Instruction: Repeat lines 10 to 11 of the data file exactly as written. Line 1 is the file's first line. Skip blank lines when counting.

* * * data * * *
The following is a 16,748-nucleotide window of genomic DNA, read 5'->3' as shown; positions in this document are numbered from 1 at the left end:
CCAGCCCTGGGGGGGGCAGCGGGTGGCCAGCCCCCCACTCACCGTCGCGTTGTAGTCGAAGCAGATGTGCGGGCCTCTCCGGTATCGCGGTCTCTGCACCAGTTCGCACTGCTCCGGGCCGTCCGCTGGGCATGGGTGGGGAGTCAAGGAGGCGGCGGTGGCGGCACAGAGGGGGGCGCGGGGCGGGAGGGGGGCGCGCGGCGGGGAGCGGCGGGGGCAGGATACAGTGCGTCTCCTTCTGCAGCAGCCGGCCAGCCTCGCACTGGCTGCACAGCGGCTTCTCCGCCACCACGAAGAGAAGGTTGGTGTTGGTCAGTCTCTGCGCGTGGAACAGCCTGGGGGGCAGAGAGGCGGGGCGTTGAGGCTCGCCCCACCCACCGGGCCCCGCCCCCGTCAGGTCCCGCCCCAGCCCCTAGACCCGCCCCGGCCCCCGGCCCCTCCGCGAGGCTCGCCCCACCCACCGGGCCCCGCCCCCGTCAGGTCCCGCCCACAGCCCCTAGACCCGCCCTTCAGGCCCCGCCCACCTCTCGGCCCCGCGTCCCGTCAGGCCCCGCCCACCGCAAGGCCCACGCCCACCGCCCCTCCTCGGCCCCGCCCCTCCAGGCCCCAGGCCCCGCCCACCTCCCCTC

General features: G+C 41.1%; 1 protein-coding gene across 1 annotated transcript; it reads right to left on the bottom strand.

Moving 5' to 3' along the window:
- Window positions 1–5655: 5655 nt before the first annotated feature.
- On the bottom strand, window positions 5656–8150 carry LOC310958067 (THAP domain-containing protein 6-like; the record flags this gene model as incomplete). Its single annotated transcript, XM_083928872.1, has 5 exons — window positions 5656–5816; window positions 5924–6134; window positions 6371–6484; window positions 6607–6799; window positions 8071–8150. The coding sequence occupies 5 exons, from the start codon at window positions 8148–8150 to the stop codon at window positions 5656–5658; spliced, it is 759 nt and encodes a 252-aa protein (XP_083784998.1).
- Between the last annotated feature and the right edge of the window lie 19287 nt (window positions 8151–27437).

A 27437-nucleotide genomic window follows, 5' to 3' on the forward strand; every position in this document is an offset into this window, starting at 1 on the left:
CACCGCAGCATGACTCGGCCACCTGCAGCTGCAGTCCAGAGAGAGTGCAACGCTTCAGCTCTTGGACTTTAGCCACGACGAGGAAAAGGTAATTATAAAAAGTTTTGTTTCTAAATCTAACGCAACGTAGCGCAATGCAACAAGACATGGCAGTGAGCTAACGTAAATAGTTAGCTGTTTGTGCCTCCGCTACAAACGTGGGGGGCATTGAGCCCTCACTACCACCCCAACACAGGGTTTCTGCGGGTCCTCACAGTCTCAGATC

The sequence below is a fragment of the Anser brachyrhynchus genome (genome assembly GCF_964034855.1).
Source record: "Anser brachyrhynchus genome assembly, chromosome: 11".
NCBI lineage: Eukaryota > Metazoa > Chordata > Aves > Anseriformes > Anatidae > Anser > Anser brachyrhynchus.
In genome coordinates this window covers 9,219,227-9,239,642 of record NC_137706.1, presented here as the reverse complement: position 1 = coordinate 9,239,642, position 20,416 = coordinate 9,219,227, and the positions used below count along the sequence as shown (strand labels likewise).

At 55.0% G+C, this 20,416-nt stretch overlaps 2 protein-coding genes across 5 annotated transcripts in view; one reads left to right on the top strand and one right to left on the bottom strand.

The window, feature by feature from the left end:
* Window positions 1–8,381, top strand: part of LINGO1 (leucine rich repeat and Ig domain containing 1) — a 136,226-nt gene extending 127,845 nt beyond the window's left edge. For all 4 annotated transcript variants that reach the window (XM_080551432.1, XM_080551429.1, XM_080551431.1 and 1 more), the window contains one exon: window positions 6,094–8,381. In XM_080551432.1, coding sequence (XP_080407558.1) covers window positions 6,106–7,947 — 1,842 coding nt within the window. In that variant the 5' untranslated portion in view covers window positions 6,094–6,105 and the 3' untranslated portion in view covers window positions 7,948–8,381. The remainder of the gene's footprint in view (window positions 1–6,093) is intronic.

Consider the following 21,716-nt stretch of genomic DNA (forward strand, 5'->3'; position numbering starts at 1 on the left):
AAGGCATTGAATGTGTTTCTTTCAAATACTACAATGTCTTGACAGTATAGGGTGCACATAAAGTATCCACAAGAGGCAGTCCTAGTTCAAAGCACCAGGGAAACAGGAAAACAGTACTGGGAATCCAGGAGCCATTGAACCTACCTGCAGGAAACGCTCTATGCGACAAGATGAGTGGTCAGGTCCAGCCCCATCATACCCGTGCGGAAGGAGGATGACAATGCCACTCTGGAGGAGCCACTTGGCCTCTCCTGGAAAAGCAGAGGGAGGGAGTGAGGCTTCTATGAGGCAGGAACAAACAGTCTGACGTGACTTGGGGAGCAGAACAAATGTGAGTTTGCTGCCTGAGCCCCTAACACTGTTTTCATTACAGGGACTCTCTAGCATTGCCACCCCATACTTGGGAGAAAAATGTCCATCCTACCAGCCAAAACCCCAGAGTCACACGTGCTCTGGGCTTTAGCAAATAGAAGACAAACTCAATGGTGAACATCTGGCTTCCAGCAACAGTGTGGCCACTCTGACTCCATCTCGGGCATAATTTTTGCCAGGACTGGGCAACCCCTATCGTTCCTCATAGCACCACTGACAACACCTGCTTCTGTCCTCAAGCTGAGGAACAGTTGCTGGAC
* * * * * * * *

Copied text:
The sequence below is a fragment of the Anser brachyrhynchus genome (genome assembly GCF_964034855.1).
Source record: "Anser brachyrhynchus genome assembly, chromosome: 11".